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FDA Approves Aphexda for Use in Stem Cell Mobilization


In clinical trials, Aphexda plus filgrastim enabled a majority of patients to achieve the collection goal to enable stem cell transplantation for patients with multiple myeloma. It will have a list price 5,900 per vial, with most patients needing two vials for treatment.

The FDA has approved BioLineRx’s Aphexda (motixafortide) in stem cell mobilization for autologous transplantation in patients with multiple myeloma. Aphexda is administered by injection and is indicated to be used along with filgrastim (G-CSF). It will be available later this month.

In the United States, nearly 15,000 of these transplants are performed each year with the majority in patients with multiple myeloma, a cancer of the while blood cells. It is estimated that more than 34,000 people will be diagnosed with multiple myeloma, and more than 12,000 people will die from the disease in the United States.

Autologous stem cell transplantation is part of the standard treatment paradigm for a number of blood cancers, including multiple myeloma. The success of the transplant depends on adequate mobilization of stem cells during the treatment process. The current standard of care includes the administration of five to eight daily doses of granulocyte colony stimulating factor (G-CSF), with or without one to four doses of Sanofi’s Mozobil (plerixafor), an immunostimulant used to mobilize hematopoietic stem cells in cancer patients into the bloodstream.

Aphexdra will have a list price 5,900 per vial, according to a spokesperson. Dosing for Aphexdra is based on weight, and the company expects that based on the average weight of patients with multiple myeloma, most patients will require two vials.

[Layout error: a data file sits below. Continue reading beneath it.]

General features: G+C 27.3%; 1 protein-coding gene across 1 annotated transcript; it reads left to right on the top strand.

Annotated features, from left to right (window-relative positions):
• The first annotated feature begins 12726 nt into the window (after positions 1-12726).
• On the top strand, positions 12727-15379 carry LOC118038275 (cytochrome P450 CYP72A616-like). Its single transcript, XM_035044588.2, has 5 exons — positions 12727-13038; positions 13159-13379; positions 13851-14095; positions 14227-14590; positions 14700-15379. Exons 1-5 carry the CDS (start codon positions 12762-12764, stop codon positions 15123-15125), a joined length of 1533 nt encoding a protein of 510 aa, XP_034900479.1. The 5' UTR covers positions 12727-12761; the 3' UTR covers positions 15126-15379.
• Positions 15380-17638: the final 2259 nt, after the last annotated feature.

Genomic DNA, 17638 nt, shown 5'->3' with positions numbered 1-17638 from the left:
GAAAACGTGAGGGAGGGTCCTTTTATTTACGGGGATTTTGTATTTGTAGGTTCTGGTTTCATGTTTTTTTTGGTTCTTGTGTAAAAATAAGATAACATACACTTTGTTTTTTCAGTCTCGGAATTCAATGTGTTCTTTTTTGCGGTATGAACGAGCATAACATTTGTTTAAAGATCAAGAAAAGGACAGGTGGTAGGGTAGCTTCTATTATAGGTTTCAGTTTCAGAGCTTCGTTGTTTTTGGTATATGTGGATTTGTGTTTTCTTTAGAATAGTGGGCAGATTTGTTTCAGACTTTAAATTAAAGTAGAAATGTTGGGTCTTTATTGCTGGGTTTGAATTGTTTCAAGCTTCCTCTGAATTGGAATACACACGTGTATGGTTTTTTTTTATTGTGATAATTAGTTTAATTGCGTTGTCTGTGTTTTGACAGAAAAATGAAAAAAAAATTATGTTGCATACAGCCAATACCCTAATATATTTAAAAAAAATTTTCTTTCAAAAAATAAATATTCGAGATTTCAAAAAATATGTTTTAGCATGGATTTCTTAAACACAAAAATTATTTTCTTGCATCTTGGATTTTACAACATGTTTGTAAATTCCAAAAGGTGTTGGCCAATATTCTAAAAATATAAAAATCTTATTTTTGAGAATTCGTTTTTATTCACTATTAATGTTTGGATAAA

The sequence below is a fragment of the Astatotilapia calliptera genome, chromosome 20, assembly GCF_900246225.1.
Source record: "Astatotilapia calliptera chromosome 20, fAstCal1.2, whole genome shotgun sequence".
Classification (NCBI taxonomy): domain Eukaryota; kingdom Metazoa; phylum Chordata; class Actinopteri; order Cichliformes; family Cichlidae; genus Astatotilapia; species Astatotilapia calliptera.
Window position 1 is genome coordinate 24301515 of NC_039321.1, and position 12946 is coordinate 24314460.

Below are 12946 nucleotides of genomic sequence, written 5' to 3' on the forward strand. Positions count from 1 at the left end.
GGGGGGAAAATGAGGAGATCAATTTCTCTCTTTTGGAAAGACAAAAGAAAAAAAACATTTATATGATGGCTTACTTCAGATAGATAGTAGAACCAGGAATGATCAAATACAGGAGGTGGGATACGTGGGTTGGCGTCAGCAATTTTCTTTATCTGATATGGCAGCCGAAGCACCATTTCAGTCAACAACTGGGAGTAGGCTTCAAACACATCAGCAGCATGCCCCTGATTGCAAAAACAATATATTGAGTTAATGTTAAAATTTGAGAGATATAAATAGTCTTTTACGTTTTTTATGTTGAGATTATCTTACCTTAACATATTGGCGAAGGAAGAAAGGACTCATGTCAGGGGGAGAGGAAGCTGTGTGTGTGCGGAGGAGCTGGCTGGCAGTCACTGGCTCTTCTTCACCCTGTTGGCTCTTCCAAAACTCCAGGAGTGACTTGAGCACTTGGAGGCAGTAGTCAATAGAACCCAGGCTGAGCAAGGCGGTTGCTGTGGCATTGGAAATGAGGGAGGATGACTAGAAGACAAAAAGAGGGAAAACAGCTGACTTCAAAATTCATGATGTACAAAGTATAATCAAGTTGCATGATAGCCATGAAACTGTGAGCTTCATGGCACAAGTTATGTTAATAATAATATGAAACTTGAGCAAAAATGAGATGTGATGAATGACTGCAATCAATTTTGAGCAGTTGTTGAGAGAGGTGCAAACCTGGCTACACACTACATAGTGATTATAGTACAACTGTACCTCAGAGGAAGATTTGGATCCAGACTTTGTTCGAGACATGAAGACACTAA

“We believe that Aphexda can change the paradigm of stem cell mobilization in patients with multiple myeloma by providing improved treatment journeys for patients and more certainty for transplant centers,” the spokesperson said. “This price is based on extensive research and reflects the value proposition of Aphexda while appropriately considering the new generic landscape.”

Payers, the spokesperson said, have viewed the clinical data favorably. BioLineRx has met with payers covering more than 90% of commercially covered lives, which includes both commercial payers and CMS. A support program called, BioLineRx Connect, is designed to assist patients with insurance coverage, financial support, the payer process, and additional resources.

John F. DiPersio, M.D., Ph.D.

John F. DiPersio, M.D., Ph.D.

“Greater numbers of patients with multiple myeloma are candidates for autologous stem cell therapy; however, achieving target collection goals can be difficult in some patients given modern barriers, including the treatment of older patients and use of contemporary induction regimens,” John F. DiPersio, M.D., Ph.D., primary investigator for the GENESIS trial and professor of Medicine, Pathology and Immunology and director of the Center for Gene and Cellular Immunotherapy at Washington University School of Medicine in St. Louis, said in a press release.

The approval was based on results from the two-part phase 3 trial GENESIS, which compared Aphexda plus filgrastim with filgrastim plus placebo. Aphexdra plus filgrastim enabled 67.5% of patients to achieve the stem cell collection goal within two apheresis sessions, versus 9.5% for the placebo plus filgrastim regimen. Additionally, 92.5% of patients reached the stem cell collection goal in up to two apheresis sessions in the Aphexda arm and 21.4% in the placebo arm.

The safety data was evaluated in 92 patients with multiple myeloma. Serious adverse reactions occurred in 5.4% of patients receiving Aphexda. These reactions included vomiting, injection site reaction, hypersensitivity reaction, injection site cellulitis, hypokalemia and hypoxia. The most common adverse reactions occurring in GENESIS were injection site reactions (pain, erythema and pruritus), pruritus, flushing, and back pain.

BioLineRx is also studying motixafortide in a phase 2 trial as a first line treatment for patients with metastatic pancreatic cancer, as well as in combination with natalizumab for stem cell mobilization for gene therapies in sickle cell disease.

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